Feature image of Charlie Jane Anders by Sarah Deragon/Portraits to the People
A summary of each story could essentially begin with a “what if?” What if a half-fairy/half-werewolf fought a half-vampire/half-zombie? What if the man who can see the one inevitable future dates the woman who can see all possible divergent futures? What if your own ghost somehow traveled back in time to haunt you? What if a television-like device was created that allowed anyone to see who, in fact, was sentenced to various versions of the afterlife? What if the Time Travel Club, a group of nerdy roleplay enthusiasts, were suddenly confronted with an actual time machine?
The thing is, while simultaneously built on fantastically thought-provoking, bizarre, and often hilarious premises, they are, in none of these stories, the point. The point is: How do the (mostly) human beings confronted with these scenarios live, love, survive, and thrive within them? How do they relate to each other? The myriad ways Anders explores the relationships we form, and stretch, and break, whether in an alternate present or a post-apocalyptic future, are heartbreaking, joyous, hopeful, terrifying, and often laugh-out-loud hilarious. The premises are clever, but the characters, and their journeys, are poignant — and help us to see ourselves, in our “normal” time and space, in a new light.
I spoke with her about Even Greater Mistakes, short stories as a form, queer and trans representation, and about the future.
Abeni: In the introduction to this collection, you wrote that you never intended to write a novel, or multiple novels — that your “deepest loyalty” is to short fiction. Why is that?
Charlie Jane Anders: I think that short stories are a space where you can experiment more. A short story might appear in a magazine with 10 other short stories, or a book with like 20 other short stories. If people don’t like one short story, they can just read the next one.
But also, right now is a really amazing time for specifically trans and nonbinary science fiction and fantasy and horror … and a lot of the best stuff I’m reading are short stories. Books like Meanwhile Elsewhere, and there’s a series of anthologies called Transcendent. And there are a bunch of short story collections that have come out by trans authors recently, like Nino Cipri and Bogi Takács.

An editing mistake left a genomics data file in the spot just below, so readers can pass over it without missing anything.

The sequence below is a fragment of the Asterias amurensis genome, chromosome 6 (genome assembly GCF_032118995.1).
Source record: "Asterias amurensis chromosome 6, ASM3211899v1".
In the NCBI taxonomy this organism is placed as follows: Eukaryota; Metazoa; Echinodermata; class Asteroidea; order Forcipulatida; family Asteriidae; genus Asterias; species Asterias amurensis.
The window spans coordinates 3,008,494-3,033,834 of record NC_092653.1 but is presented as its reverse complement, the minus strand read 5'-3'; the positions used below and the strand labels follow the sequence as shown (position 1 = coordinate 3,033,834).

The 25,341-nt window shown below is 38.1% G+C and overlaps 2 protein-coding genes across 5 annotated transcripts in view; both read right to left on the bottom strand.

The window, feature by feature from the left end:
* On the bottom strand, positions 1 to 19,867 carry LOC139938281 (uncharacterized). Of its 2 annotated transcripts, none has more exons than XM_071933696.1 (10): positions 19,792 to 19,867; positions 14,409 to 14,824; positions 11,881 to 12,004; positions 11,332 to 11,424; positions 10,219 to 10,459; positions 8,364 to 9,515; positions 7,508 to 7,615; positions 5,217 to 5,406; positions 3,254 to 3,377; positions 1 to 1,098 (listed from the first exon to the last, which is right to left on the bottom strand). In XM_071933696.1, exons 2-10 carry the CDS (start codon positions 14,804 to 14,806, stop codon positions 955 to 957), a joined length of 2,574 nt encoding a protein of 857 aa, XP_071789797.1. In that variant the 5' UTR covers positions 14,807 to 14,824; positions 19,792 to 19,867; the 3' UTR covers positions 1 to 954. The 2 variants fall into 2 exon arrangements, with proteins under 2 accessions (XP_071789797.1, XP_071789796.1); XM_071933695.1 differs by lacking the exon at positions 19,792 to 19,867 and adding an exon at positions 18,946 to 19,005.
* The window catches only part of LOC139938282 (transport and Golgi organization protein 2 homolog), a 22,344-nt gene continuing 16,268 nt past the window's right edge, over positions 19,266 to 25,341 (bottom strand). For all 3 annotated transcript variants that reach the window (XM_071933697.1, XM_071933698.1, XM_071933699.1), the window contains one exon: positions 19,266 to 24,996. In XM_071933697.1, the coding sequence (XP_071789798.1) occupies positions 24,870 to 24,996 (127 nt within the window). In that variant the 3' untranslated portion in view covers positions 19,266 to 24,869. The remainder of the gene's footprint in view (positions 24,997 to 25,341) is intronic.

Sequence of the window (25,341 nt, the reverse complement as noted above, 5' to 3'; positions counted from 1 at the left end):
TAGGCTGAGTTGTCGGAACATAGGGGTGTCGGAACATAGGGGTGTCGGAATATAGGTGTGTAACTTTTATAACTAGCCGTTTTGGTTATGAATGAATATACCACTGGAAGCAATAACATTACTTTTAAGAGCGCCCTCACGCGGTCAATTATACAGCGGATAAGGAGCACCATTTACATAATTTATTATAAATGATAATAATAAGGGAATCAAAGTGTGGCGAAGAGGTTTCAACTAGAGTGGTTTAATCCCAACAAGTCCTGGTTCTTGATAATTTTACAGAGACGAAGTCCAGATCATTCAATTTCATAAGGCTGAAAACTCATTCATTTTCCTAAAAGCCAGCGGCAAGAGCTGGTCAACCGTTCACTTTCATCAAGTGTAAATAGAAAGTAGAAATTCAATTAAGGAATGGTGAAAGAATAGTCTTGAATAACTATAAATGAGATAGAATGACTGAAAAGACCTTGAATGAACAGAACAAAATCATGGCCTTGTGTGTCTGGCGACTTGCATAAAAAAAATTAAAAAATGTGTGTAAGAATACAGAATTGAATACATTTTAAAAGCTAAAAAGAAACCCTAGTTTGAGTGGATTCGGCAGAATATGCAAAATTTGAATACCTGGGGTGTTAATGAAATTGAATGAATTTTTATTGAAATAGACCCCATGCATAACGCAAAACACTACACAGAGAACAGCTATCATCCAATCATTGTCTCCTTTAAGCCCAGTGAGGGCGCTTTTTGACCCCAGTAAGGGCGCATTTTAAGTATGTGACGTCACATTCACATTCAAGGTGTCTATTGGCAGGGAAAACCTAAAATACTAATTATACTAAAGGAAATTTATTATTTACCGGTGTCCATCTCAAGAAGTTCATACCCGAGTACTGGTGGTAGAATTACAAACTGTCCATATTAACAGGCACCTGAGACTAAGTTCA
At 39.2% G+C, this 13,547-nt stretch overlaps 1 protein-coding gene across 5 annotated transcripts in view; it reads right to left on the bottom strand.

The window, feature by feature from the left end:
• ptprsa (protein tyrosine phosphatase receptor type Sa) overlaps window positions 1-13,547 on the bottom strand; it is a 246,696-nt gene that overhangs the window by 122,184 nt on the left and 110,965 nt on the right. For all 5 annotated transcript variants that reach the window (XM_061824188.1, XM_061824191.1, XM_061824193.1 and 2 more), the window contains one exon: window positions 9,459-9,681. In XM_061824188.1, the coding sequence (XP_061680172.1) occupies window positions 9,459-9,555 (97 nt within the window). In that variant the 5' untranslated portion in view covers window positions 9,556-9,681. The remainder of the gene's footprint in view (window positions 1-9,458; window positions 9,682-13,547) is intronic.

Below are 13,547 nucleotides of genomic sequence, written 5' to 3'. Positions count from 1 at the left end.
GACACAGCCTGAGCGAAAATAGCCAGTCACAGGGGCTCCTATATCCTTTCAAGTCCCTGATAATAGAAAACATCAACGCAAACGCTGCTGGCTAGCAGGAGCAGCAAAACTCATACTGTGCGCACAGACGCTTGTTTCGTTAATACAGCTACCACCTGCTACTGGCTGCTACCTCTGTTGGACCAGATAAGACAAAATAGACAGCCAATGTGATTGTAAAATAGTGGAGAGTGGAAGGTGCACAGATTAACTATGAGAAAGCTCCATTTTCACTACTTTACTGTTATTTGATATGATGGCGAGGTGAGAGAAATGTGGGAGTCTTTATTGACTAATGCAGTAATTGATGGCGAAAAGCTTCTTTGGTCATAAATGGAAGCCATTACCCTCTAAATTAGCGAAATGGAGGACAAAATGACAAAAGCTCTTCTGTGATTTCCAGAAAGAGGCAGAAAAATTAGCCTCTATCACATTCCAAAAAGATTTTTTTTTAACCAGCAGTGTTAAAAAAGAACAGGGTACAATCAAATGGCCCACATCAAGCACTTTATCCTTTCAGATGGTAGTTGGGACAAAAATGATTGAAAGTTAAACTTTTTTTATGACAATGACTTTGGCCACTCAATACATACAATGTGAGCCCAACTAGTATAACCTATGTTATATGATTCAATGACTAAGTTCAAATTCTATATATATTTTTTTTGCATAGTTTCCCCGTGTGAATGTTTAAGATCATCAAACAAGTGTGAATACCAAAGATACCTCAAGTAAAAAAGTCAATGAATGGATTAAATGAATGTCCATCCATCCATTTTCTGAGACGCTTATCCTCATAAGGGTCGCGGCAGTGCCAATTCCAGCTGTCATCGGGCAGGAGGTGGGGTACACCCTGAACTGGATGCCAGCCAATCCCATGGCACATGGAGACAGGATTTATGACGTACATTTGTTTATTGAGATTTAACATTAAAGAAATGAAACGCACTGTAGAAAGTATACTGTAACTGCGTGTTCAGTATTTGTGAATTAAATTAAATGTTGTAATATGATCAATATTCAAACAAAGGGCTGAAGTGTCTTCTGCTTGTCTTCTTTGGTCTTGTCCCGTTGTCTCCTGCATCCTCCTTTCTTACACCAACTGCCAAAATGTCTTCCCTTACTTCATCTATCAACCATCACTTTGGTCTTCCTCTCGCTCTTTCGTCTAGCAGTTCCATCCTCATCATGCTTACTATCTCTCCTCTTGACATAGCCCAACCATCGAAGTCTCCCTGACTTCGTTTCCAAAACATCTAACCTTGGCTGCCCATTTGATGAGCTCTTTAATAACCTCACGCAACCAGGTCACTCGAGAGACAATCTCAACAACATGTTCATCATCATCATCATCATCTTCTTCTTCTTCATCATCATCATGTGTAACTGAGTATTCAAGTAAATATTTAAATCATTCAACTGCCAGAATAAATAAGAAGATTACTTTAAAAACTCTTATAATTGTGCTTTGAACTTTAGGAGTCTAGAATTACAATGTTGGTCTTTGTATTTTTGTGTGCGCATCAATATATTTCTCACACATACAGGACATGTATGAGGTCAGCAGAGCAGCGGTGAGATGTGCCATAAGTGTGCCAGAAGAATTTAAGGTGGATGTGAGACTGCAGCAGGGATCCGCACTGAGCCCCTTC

What is an example of an experiment you took in a short story that you wouldn’t have been able to do if you were working on a longer project?
Half the stories in Even Greater Mistakes are experiments that I definitely would not be able to sustain through a novel! For example, “Love Might Be Too Strong A Word.” It’s set in a space city with six different genders and neo pronouns. I wrote a ton of notes about how everything works in that world, where they came from and where they’re going and, like, why do they have these six different genders? And how that all works?
And so it was a bigger world, but I felt like it wouldn’t work as a longer thing. And I feel like oftentimes, part of what I like about short stories is that you can kind of feel like there’s stuff that’s going on just outside of the frame of the story.
There’s often a lot going on outside or in the background, but your stories seem more often focused on relationships and pretty universal human emotions and experiences, even though they’re taking place in this fantastical scenario.
Yeah! That’s part of what’s fun about doing speculative fiction, science fiction, and fantasy stuff in particular is you get to have big stuff going on, big ideas. But to me, it’s only interesting if it’s personal, if it’s about someone and their personal experience or their personal journey. And often that is relationships, either with another person or with their community. And so, there’s like the shiny things off in the distance — but the more you can kind of just have those be like in the background and have like the personal stuff be what the story is really about, the more I get into it.
Speaking of community, discourse around trans representation in the media is very popular these days. Most of your characters are queer or trans. Do you feel pressure — should trans writers feel some type of obligation about how and/or whether we “represent” the “community” in our work?
It’s tricky. The stories I love the most of mine often are the ones with trans protagonists or trans characters, just because that feels close to my heart. You know, it’s weird because sometimes I will write a story and decide for various reasons, to do with the plot or the world or whatever, that it doesn’t make sense for the main character to be trans.
For example, in this collection, “If You Take My Meaning,” which is about a queer cis woman. And she gets this operation that transforms her, and she’s then able to communicate with these other creatures. And I’ve lost count of how many people have said, “oh, this spoke to me really deeply as a trans person.”
I do feel like representation is important, and I’ve definitely had a fire lit under me in the last like five or six years, as a trans person with a certain amount of visibility, to present sympathetic — not even sympathetic, but just to present trans people who aren’t solely defined by transness?